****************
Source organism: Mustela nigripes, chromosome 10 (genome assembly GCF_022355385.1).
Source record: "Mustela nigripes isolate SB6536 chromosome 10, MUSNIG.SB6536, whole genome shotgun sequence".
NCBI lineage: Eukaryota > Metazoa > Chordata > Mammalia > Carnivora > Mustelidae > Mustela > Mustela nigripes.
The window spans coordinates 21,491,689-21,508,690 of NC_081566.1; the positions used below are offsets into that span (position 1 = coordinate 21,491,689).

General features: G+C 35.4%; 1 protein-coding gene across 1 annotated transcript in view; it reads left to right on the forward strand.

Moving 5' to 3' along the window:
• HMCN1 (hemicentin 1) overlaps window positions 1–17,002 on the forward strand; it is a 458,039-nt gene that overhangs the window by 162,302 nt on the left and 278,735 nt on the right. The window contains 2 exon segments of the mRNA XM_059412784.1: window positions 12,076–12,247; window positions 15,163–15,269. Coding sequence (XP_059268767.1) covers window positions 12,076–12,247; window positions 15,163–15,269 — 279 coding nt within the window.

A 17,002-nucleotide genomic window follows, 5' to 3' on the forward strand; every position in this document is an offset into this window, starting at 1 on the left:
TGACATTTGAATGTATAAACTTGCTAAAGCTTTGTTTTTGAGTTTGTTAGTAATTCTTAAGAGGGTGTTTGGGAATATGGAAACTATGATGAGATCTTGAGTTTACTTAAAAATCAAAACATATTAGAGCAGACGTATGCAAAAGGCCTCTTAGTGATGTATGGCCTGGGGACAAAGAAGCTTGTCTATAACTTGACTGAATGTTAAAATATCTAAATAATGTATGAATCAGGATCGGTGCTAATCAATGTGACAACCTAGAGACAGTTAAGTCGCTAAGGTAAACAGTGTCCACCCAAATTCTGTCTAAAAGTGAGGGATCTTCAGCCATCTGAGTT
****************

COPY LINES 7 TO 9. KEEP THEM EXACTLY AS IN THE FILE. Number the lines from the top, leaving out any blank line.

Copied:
• HMCN1 (hemicentin 1) overlaps window positions 1–17,002 on the forward strand; it is a 458,039-nt gene that overhangs the window by 162,302 nt on the left and 278,735 nt on the right. The window contains 2 exon segments of the mRNA XM_059412784.1: window positions 12,076–12,247; window positions 15,163–15,269. Coding sequence (XP_059268767.1) covers window positions 12,076–12,247; window positions 15,163–15,269 — 279 coding nt within the window.

A 17,002-nucleotide genomic window follows, 5' to 3' on the forward strand; every position in this document is an offset into this window, starting at 1 on the left:
TGACATTTGAATGTATAAACTTGCTAAAGCTTTGTTTTTGAGTTTGTTAGTAATTCTTAAGAGGGTGTTTGGGAATATGGAAACTATGATGAGATCTTGAGTTTACTTAAAAATCAAAACATATTAGAGCAGACGTATGCAAAAGGCCTCTTAGTGATGTATGGCCTGGGGACAAAGAAGCTTGTCTATAACTTGACTGAATGTTAAAATATCTAAATAATGTATGAATCAGGATCGGTGCTAATCAATGTGACAACCTAGAGACAGTTAAGTCGCTAAGGTAAACAGTGTCCACCCAAATTCTGTCTAAAAGTGAGGGATCTTCAGCCATCTGAGTT